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Missouri legislature ends tumultuous 2022 session marked by gridlock, GOP infighting
Charter school funding boost, eminent domain changes, largest state budget in history among legislative accomplishments
Members of the Missouri House throw sheets of paper into the air to celebrate the end of the legislative session on May 13, 2022 (Jason Hancock/Missouri Independent).
A flurry of activity in the Missouri House on Friday kept 2022 from earning the ignominious distinction of least productive legislative session in modern history.
With GOP infighting in the Senate forcing it to adjourn a day early after a session that’s seen it mired in gridlock, the House returned Friday morning to pass 20 bills over the course of almost six hours.
When the final gavel fell around 4 p.m. and the session officially ended, 43 non-budget bills had found their way to the governor’s desk. Since 1981, the fewest number of bills to clear the General Assembly was 31 during the pandemic-shortened session of 2020.
The average number of bills passed each year over that time is 155.
Yet while the list of achievements may be short, it still includes major pieces of legislation — including some that have been a GOP priority for years.
If signed by Gov. Mike Parson:
- Millions in new funding would be directed to charter schools in St. Louis and Kansas City.
- New protections would be created for property owners hoping to fend off use of eminent domain by private companies.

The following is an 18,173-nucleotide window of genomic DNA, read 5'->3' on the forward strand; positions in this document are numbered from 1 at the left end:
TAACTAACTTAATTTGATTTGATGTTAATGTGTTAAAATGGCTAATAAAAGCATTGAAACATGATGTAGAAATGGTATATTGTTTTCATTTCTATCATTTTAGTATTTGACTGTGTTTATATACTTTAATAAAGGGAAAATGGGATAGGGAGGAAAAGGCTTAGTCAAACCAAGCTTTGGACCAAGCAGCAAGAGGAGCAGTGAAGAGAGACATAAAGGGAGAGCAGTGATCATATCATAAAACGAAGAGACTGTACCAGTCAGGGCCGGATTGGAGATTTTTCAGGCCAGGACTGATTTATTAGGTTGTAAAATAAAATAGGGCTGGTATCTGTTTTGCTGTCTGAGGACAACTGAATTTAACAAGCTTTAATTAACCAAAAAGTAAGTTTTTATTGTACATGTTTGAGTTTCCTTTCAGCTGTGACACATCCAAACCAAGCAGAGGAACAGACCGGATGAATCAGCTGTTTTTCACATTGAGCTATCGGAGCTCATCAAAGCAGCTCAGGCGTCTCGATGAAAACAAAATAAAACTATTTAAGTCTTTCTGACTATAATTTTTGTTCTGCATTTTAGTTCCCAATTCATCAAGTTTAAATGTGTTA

- Voters will be required to show a photo ID in order to cast a ballot.
- Hospitals and nursing homes would be limited in implementing the type of visitor restrictions imposed during the COVID-19 pandemic.
- Schools will be required to test and filter drinking water to prevent lead poisoning.
Lawmakers also approved the largest budget in the state’s history — fattened up with billions of federal COVID relief funding — that included big increases for public schools and universities, nearly $1 billion to increase payments to medical and personal care providers and a $500 million plan for tax rebates.
The budget also included language seeking to bar taxpayer funds from going to Planned Parenthood, a long-time goal of the anti-abortion movement.
Despite months of stalled attempts to redraw the state’s congressional maps — with the Senate’s conservative caucus and GOP leadership often in active war with each other — the Senate finally managed to finish its work on redistricting.
“I’m proud of my colleagues for achieving many accomplishments this year, in spite of the amount of attempted obstruction,” said Senate President Pro Tem Dave Schatz, R-Sullivan.
Senate Minority Leader John Rizzo, D-Independence, pointed to the budget as the session’s major accomplishment, specifically noting money to raise teacher pay.